• The Black Eyed Peas music video "Imma Be Rocking That Body" has claimed to be the futuristic version of "The Wizard of Oz".[30]
  • Ray Bradbury's Short Story The Exiles mentions the Emerald City and its inhabitants existing alongside other famous literary characters and locales on a martian colony.
  • A full-length silent film version of The Wizard of Oz—complete with subtitles—was produced, directed, acted and completed—in 1973 by college students in La Grande, Oregon. For several years it was shown at Eastern Oregon College (now Eastern Oregon University) during homecoming.
  • In the web series, RWBY, the character Ozpin alludes to the Wizard of Oz. The combination of this character's name and his status as the headmaster of Beacon Academy alludes to the initials of the Wizard's name, OZPINHEAD.

References[edit]

  1. ^ Weingus, Leigh (23 August 2013). "'The Wizard Of Oz' Just Keeps Getting Hotter". Huffington Post.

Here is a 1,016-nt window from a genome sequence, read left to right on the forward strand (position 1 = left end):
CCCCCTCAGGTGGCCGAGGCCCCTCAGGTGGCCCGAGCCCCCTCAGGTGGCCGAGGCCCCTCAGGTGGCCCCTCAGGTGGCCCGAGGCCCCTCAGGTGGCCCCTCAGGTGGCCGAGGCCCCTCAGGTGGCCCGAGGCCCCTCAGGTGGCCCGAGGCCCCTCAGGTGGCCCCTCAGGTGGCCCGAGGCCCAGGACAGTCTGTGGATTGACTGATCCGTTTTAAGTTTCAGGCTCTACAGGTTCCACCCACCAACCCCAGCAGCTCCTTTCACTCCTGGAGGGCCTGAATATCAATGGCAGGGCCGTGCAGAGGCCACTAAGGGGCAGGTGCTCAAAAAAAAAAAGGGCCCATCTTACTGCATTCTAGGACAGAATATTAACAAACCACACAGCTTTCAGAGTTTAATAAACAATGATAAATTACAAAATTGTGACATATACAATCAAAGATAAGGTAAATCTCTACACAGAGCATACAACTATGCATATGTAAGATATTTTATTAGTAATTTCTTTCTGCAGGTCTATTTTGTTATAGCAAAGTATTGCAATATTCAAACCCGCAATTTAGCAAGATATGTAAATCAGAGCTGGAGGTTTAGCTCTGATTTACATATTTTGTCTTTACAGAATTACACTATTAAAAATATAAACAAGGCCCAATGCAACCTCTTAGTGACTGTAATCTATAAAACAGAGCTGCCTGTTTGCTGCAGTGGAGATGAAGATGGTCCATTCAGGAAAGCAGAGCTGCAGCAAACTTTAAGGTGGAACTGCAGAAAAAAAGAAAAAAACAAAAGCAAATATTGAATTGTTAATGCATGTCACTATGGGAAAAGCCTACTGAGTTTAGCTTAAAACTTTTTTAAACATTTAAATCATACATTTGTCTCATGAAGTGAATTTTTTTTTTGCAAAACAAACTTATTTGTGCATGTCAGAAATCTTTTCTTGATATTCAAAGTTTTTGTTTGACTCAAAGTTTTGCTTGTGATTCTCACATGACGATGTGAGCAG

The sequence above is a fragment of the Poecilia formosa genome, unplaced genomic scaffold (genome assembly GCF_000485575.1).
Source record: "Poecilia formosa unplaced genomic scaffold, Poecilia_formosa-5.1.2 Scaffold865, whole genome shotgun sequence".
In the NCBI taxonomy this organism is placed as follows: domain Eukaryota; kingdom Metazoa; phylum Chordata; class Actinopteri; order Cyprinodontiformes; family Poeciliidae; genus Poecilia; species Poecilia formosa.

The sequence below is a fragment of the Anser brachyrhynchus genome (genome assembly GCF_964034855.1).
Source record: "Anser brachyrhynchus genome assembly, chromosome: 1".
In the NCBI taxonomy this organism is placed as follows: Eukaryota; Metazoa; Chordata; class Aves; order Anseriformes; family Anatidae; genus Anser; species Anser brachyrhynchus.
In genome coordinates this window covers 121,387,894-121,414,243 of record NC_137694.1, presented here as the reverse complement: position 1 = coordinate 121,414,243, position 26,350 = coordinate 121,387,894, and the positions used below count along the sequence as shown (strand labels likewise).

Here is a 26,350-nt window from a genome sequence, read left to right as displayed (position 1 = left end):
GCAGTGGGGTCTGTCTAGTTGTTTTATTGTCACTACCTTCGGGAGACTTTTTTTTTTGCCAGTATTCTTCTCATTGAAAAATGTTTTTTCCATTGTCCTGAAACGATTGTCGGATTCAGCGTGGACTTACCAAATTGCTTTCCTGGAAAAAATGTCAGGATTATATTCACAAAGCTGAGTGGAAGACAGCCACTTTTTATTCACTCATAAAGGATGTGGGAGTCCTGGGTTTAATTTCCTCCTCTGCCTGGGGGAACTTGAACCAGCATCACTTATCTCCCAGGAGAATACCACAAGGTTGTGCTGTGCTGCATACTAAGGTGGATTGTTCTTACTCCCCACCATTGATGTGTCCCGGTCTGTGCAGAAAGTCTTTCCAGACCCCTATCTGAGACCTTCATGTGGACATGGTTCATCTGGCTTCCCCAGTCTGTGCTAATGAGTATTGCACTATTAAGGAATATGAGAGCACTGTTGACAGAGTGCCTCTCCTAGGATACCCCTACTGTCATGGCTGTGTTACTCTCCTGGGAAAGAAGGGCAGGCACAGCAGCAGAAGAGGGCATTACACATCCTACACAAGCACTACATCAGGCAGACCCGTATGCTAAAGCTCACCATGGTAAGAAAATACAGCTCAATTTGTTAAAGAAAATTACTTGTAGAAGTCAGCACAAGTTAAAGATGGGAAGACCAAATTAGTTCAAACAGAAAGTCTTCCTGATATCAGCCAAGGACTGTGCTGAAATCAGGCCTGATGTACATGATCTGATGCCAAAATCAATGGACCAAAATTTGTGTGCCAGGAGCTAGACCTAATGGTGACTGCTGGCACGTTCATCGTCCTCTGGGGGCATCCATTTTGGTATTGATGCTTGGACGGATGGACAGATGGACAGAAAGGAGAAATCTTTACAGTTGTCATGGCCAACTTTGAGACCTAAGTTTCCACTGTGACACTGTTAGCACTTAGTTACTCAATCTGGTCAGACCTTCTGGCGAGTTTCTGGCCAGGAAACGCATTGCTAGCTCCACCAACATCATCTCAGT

2. ^ Hughes, Jason. "Welcome To 'Emerald City'". Huffington Post. 
  3. ^ Goldberg, Lesley (22 August 2014). "NBC Drops Limited Series Emerald City". The Live Feed. The Hollywood Reporter. Retrieved 23 August 2014. 
  4. ^ Andreeva, Nellie (15 April 2015). "‘Emerald City’ Resurrected By NBC With Straight-To-Series Order, New Writer". Deadline.com. 
  5. ^ "The Wiz Live! Defied The Skeptics, Returns For A Second Round". NPR. December 20, 2015. Retrieved January 28, 2016. 
  6. ^ "The Wiz Live!". NBC. Retrieved October 22, 2015. 
  7. ^ Swartz, Before the Rainbow, pp 34, 47, 56
  8. ^ Raymond, Kurt. "We're Off To Stage The Wizard of Oz". Beyond the Rainbow to Oz website. Archived from the original on 14 July 2007. Retrieved 2007-07-15. 
  9. ^ "Wizard of Oz (R.S.C. 1988)". Tams–Witmark Music Library. 2005. Archived from the original on 1 July 2007. Retrieved 2007-07-15. 
  10. ^ "Vintage Holiday On Ice Show Programs". Ice Skating Accessories Galore Collectible Skating Programs. Lisa Ilona Hlavacek. Retrieved 23 June 2012. 
  11. ^ [1] Archived June 12, 2008, at the Wayback Machine.
  12. ^ [2][dead link]
  13. ^ a b Christie, Nicola (August 17, 2006). "Wicked: tales of the witches of Oz". The Independent. Archived from the original on February 26, 2011. Retrieved February 26, 2011.